Diversity is the offspring of Liberty. Nonetheless, frightened, mainstream ideologues treat diversity like a bastard stepchild, instead of like a welcome indicator of our overall well-being.
User avatar
NH Baritone
Senior member
Senior member
 
Posts: 3040
Joined: Wed Jan 30, 2008 10:38 am
Affiliation: Agnostic Atheistic Meditator

Re: Tax status for Religious Institutions

Postby Richard » Thu Feb 26, 2009 10:17 am

I agree with option 3:
"Religious institutions should have to apply for non-profit status with Federal & state tax officials and follow the regulations to receive & maintain tax-exempt status."
They want to be a non-profit organization, then they should follow the rules that apply for those.
Evidence is the only way to separate the probable from the possible. We should always strive to limit our beliefs to the probable.
Richard
resident
resident
 
Posts: 390
Joined: Sat Dec 08, 2007 8:30 am
Affiliation: Atheist

Re: Tax status for Religious Institutions

Postby darkumbra » Thu Feb 26, 2009 11:50 am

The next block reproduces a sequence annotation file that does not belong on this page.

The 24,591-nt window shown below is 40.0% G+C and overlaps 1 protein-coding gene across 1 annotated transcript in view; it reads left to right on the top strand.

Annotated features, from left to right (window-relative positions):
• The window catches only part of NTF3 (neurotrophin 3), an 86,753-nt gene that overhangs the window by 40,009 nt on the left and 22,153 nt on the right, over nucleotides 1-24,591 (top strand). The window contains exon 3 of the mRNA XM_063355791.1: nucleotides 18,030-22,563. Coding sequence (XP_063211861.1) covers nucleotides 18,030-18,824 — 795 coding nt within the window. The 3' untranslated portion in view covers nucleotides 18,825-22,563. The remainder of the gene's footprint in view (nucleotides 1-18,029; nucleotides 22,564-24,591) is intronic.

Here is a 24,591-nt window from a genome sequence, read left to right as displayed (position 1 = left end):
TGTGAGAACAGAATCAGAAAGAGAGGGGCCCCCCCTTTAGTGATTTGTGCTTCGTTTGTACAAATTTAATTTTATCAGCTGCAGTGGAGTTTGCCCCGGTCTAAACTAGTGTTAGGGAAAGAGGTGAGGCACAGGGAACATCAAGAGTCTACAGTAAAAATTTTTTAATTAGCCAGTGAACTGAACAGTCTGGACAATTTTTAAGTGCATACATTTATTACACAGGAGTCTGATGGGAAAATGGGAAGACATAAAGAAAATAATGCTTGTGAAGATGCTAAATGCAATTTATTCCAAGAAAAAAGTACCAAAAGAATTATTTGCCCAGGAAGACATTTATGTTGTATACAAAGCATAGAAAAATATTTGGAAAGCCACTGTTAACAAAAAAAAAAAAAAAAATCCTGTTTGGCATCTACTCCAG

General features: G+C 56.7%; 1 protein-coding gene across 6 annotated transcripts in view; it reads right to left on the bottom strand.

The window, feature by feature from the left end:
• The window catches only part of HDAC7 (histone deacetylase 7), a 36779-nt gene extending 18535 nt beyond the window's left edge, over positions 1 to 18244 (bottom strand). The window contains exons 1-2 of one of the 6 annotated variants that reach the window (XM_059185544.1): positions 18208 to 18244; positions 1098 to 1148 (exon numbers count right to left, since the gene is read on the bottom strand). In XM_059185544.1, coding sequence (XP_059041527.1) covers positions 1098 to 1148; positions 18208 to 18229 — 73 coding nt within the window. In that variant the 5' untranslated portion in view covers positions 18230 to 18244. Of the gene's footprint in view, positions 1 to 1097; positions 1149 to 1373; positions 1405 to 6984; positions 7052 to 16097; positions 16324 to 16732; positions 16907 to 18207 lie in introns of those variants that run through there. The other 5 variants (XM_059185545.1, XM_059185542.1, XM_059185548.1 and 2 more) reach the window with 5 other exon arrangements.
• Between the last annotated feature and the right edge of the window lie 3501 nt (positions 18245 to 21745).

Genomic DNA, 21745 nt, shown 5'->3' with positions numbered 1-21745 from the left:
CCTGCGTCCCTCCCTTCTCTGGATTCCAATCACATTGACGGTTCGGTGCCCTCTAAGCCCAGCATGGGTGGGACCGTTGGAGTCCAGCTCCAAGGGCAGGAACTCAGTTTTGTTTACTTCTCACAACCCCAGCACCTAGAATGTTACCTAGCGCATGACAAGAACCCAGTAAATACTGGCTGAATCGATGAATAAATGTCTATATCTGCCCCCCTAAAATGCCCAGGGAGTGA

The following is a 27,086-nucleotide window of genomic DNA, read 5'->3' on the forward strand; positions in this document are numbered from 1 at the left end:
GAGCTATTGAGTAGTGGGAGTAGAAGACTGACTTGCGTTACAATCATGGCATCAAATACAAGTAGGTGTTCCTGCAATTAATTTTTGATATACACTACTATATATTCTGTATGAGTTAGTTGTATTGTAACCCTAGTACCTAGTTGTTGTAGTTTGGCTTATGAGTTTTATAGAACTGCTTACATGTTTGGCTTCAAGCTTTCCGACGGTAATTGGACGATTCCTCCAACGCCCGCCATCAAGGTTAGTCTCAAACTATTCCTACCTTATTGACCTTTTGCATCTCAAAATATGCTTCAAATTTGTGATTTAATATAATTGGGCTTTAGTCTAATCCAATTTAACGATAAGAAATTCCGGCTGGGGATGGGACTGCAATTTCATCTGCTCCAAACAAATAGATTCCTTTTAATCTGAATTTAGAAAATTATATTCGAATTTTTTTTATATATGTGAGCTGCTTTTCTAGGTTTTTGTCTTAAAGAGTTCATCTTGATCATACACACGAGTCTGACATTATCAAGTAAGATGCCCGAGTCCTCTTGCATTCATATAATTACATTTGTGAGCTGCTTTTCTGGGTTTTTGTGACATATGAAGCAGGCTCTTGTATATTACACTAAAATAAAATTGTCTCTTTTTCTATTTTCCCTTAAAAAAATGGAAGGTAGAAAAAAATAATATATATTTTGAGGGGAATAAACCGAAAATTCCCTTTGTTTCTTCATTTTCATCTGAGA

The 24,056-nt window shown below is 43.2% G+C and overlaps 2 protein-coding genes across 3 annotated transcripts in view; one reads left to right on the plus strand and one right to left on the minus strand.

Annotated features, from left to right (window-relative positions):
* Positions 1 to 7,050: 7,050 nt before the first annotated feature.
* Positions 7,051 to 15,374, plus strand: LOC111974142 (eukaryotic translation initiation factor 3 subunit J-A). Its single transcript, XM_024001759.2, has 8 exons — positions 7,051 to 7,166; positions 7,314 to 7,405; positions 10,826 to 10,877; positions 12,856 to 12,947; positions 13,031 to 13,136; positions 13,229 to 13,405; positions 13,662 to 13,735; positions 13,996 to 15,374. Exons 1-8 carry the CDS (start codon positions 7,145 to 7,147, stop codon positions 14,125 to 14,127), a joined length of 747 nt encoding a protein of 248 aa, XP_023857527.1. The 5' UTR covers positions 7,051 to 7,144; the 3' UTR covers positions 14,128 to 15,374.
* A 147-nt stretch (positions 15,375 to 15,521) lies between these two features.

Define religion...

Christianity counts... (obviously)

Judaism... (obviously)

Islam... (obviously)

Church of the Latter day Saints? 'obviously' it does - lost gold tablets found by a con man - not-with-standing.

Scientology?

Flying Spaghetti Monster?

Darkumbra's Church of the Prime Divinity, Pi and Phi?

Who decides? Who says THEY decide?
The "god experience"? I have no idea what you are talking about. This sounds like COMPLETE BULLSHIT that you are just making up. How do you define "god experience" in objective scientific terms?-Mitch - a Christian beyond compare.
User avatar
darkumbra
Senior member
Senior member
 
Posts: 3271
Joined: Tue Oct 02, 2007 10:05 am

Re: Tax status for Religious Institutions

Postby Pseudonym » Thu Feb 26, 2009 4:54 pm

I agree with option 3, though I'd be okay with option 2.

The bottom line for me is that it is morally wrong, and a violation of the principle of separation of church and state, for the government to discriminate against an organisation just because it's a religious institution. What other nonprofits get, religious nonprofits should also get.